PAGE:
And then, last summer (ie in 2009) the Royal Commonwealth Society asked a representative sample of Canadians: “Which one of the following is the MOST important to Canada?” Almost two-thirds (63%) said “America.” Only 15% said “The Commonwealth.” Another 8% said “Europe,” and 14% said “Don’t know.”

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A member of the Indian Army — sporting a moustache still somewhat redolent of the old Raj? — on guard at the XIX Commonwealth Games 2010.

In a now rather archaic (but still historically interesting) old textbook, first published in 1947, the University of Toronto political scientist Alexander Brady wrote: “Canada is in North America. It is also in the British Commonwealth. The profound and interacting implications of both facts explain the nature of Canadian nationality.”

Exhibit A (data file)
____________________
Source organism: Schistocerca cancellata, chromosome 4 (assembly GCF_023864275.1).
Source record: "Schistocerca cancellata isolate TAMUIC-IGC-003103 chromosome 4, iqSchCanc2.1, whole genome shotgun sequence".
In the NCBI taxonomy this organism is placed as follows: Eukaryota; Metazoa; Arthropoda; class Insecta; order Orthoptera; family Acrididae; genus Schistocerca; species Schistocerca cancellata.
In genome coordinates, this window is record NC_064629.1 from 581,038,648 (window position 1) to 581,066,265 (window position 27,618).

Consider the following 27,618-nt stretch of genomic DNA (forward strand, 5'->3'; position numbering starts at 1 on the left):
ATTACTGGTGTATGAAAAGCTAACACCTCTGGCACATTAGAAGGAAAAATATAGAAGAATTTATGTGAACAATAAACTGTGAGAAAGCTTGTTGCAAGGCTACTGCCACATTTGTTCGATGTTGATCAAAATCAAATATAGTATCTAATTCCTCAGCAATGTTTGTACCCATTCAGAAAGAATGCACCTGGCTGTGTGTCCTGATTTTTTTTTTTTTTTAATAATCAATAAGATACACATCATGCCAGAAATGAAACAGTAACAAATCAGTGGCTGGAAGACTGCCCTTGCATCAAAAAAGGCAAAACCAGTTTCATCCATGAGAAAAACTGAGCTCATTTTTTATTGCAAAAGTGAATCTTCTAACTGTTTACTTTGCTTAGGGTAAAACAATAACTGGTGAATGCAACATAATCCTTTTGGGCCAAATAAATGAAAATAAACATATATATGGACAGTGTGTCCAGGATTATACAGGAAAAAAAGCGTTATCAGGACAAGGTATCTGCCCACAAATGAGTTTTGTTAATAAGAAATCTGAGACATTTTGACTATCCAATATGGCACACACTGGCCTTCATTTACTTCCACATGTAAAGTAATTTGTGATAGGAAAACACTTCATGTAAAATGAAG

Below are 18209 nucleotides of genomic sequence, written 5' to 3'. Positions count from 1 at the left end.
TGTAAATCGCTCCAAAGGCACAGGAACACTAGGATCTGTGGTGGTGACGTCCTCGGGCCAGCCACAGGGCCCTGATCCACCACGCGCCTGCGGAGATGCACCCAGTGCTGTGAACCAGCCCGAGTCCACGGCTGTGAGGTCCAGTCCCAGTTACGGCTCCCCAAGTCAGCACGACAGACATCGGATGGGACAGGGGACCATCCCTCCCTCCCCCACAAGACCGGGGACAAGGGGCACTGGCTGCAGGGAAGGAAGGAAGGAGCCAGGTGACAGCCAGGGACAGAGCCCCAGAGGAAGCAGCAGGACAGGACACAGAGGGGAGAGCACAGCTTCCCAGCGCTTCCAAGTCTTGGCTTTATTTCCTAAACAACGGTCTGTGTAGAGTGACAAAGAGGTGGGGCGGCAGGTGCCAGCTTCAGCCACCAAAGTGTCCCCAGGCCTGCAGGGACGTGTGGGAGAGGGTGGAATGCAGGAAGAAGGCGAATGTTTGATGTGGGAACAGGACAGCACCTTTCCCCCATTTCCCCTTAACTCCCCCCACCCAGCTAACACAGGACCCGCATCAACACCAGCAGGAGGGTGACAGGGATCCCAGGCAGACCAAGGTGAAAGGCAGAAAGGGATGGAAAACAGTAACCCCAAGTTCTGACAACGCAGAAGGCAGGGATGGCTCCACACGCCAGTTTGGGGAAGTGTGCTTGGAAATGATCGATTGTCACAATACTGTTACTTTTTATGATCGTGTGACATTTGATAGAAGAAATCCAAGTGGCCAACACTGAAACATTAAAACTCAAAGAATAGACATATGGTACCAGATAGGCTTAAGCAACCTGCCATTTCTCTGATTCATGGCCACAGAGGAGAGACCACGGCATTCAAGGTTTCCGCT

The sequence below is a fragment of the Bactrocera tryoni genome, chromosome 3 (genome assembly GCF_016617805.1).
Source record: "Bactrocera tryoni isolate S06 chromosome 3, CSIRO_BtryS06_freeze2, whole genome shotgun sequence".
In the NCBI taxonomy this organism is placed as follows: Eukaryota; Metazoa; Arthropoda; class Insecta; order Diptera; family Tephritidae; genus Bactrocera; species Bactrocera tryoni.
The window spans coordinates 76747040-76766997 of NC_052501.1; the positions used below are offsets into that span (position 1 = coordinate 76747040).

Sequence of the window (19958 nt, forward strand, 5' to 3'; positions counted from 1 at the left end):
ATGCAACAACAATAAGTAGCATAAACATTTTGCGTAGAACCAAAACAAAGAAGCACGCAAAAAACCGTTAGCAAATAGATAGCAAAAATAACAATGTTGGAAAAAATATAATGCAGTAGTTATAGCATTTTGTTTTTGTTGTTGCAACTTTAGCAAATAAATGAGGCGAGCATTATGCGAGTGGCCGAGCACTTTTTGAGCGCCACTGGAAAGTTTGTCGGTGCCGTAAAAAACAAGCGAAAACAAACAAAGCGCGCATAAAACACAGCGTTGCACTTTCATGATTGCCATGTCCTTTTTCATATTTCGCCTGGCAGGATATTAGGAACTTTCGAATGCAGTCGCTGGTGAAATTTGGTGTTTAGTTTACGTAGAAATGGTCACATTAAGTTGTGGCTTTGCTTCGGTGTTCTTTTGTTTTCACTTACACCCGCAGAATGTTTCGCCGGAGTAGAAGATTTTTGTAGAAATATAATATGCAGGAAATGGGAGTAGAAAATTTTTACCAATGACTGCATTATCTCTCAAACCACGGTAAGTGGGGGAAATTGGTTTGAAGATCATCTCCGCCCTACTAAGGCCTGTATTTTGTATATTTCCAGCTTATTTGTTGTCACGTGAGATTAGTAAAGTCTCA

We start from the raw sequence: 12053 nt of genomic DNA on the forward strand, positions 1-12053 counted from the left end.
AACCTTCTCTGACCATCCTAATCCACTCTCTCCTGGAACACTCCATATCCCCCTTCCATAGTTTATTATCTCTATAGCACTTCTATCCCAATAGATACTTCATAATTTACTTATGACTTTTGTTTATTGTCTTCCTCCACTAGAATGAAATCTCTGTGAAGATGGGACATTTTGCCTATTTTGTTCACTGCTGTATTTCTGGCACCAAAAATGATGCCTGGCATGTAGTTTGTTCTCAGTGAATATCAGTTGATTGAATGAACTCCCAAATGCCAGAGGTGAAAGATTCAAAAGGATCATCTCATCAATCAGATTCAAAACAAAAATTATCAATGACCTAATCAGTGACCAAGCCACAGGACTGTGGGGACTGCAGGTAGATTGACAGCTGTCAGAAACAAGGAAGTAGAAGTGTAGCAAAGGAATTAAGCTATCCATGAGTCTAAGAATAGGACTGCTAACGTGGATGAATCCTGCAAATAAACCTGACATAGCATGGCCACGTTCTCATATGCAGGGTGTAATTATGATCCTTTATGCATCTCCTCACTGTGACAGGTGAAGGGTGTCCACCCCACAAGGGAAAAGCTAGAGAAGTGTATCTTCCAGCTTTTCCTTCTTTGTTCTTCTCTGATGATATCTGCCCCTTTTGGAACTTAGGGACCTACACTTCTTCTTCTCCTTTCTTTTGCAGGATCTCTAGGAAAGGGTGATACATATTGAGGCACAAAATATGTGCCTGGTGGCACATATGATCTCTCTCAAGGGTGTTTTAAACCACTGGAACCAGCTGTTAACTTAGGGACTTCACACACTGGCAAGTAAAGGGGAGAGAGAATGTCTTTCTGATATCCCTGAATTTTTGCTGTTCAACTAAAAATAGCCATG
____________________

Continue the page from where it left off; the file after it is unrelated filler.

In the Royal Commonwealth Society survey of 2009, the 63% on the North American side of this equation — and only 15% on the side of what is now just known as “the Commonwealth” — suggests at least one of several ways in which “the nature of Canadian nationality,” such as it is, has changed over the past 62 years.

(And Australia, eg, has not had quite the same kind of political-cultural evolution, even though it too has changed quite dramatically in other similar respects. It does not, eg, live right next door to the United States — or, for that matter, have a quarter of its population still speaking French. And it does not belong to La francophonie too, etc.)

At the same time, one of the rather implausible but quite apparent objectives of Stephen Harper’s Conservative minority government in Ottawa has been to somehow revive something of the spirit behind Alexander Brady’s declaration of 1947 (which he did not see fit to remove from either the 1952 or 1958 second and third editions of his textbook — although there was no fourth edition, for good enough reasons).